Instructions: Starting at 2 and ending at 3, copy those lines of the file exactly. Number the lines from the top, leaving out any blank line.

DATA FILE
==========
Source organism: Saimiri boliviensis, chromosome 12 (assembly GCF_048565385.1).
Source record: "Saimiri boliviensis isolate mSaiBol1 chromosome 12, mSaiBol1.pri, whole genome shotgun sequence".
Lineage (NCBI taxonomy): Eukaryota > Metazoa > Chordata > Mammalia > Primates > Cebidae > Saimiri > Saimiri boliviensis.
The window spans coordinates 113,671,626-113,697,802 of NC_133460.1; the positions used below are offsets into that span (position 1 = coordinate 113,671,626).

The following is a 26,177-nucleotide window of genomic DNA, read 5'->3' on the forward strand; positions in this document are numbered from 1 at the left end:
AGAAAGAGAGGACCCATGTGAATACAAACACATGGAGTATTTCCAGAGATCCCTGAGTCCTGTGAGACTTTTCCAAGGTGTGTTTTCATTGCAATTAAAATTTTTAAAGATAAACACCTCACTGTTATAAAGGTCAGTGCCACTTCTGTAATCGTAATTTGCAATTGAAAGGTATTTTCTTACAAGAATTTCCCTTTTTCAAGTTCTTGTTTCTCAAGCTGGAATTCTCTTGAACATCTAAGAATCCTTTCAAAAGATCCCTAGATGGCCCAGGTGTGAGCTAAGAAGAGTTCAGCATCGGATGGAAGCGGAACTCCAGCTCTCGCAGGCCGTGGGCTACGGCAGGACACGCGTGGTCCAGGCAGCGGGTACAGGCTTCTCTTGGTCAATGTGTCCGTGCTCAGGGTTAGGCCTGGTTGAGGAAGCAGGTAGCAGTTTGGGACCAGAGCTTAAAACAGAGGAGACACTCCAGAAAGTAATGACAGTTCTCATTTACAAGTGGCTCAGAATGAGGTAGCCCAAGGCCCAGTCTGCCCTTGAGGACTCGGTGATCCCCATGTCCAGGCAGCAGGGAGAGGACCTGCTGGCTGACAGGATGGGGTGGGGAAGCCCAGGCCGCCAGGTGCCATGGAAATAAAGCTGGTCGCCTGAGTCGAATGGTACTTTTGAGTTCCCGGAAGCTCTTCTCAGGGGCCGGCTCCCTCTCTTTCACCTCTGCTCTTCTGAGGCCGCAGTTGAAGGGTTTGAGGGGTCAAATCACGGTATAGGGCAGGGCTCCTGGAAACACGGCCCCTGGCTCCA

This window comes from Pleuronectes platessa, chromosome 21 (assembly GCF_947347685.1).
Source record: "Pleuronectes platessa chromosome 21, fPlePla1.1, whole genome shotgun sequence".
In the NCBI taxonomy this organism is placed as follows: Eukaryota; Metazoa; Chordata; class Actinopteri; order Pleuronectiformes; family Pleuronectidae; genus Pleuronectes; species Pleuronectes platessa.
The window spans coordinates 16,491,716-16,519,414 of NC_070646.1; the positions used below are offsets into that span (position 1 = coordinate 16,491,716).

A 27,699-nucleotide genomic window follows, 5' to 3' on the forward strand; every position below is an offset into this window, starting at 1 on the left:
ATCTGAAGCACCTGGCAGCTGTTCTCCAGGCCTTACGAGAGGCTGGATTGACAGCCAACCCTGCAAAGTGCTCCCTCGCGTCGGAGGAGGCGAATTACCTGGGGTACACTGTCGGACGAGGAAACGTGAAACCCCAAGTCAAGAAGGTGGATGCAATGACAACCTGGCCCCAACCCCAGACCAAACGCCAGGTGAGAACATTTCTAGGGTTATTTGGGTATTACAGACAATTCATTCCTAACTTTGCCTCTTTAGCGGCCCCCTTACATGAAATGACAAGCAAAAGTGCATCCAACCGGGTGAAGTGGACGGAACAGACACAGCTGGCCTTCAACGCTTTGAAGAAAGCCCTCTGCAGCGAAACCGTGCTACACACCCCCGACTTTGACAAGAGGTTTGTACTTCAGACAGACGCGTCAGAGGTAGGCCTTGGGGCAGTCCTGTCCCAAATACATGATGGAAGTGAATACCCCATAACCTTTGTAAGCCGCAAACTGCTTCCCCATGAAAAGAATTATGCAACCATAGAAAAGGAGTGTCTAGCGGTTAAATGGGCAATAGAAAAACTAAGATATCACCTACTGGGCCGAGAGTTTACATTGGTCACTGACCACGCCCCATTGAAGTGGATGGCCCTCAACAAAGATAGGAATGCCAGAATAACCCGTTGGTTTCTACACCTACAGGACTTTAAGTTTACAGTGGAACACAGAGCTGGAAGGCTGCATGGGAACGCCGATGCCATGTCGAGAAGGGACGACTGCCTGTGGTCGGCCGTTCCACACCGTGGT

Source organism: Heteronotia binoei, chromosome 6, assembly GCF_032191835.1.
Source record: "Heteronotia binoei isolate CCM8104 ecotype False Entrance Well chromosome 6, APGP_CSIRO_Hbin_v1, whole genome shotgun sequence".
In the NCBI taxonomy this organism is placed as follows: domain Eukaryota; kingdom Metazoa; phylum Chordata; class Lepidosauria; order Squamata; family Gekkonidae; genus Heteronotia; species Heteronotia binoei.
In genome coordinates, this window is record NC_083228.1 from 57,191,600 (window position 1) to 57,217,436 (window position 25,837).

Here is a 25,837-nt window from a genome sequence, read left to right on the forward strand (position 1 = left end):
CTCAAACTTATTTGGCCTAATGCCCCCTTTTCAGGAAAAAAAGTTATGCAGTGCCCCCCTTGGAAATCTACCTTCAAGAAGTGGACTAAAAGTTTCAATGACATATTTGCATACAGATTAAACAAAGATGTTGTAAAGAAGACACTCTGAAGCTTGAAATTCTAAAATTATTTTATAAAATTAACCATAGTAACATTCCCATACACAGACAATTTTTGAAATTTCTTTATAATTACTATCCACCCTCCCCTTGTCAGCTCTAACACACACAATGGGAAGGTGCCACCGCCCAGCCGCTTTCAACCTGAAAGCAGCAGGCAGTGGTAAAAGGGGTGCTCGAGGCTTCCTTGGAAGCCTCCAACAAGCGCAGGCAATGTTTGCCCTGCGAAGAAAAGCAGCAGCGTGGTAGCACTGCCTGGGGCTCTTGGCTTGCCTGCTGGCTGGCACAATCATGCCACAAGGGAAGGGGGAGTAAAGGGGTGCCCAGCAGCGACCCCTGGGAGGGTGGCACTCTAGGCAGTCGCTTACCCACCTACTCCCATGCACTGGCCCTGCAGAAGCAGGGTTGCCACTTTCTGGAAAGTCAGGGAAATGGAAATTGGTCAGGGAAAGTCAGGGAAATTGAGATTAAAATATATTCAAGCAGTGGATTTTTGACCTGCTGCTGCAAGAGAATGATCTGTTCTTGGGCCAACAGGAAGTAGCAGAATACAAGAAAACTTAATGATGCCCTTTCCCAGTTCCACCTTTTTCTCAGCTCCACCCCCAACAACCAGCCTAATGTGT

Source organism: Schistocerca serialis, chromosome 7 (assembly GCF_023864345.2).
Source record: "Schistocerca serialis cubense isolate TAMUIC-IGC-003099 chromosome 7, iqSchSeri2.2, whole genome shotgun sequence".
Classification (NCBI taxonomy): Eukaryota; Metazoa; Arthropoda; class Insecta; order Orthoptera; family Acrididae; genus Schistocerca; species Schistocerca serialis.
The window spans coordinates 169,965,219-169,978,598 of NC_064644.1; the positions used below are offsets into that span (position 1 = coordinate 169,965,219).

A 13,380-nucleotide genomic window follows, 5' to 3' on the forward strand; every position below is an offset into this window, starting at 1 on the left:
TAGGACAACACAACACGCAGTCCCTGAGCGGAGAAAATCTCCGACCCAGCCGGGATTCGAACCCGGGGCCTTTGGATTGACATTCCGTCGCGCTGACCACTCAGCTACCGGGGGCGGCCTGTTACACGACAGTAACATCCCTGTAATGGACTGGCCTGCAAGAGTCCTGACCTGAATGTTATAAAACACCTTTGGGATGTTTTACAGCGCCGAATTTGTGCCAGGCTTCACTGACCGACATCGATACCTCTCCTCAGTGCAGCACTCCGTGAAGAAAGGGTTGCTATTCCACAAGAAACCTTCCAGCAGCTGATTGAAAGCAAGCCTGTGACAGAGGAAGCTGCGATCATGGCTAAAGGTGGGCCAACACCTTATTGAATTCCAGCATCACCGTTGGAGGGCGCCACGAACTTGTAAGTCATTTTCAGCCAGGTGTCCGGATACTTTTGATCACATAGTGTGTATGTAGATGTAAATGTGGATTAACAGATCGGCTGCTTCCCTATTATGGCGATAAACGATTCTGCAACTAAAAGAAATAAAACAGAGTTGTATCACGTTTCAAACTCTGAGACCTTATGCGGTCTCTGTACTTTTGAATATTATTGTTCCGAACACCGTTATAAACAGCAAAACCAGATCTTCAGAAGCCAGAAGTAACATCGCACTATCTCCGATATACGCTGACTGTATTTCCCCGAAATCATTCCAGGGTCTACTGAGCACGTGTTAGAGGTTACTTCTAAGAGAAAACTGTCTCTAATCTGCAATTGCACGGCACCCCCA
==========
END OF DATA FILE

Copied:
Source record: "Saimiri boliviensis isolate mSaiBol1 chromosome 12, mSaiBol1.pri, whole genome shotgun sequence".
Lineage (NCBI taxonomy): Eukaryota > Metazoa > Chordata > Mammalia > Primates > Cebidae > Saimiri > Saimiri boliviensis.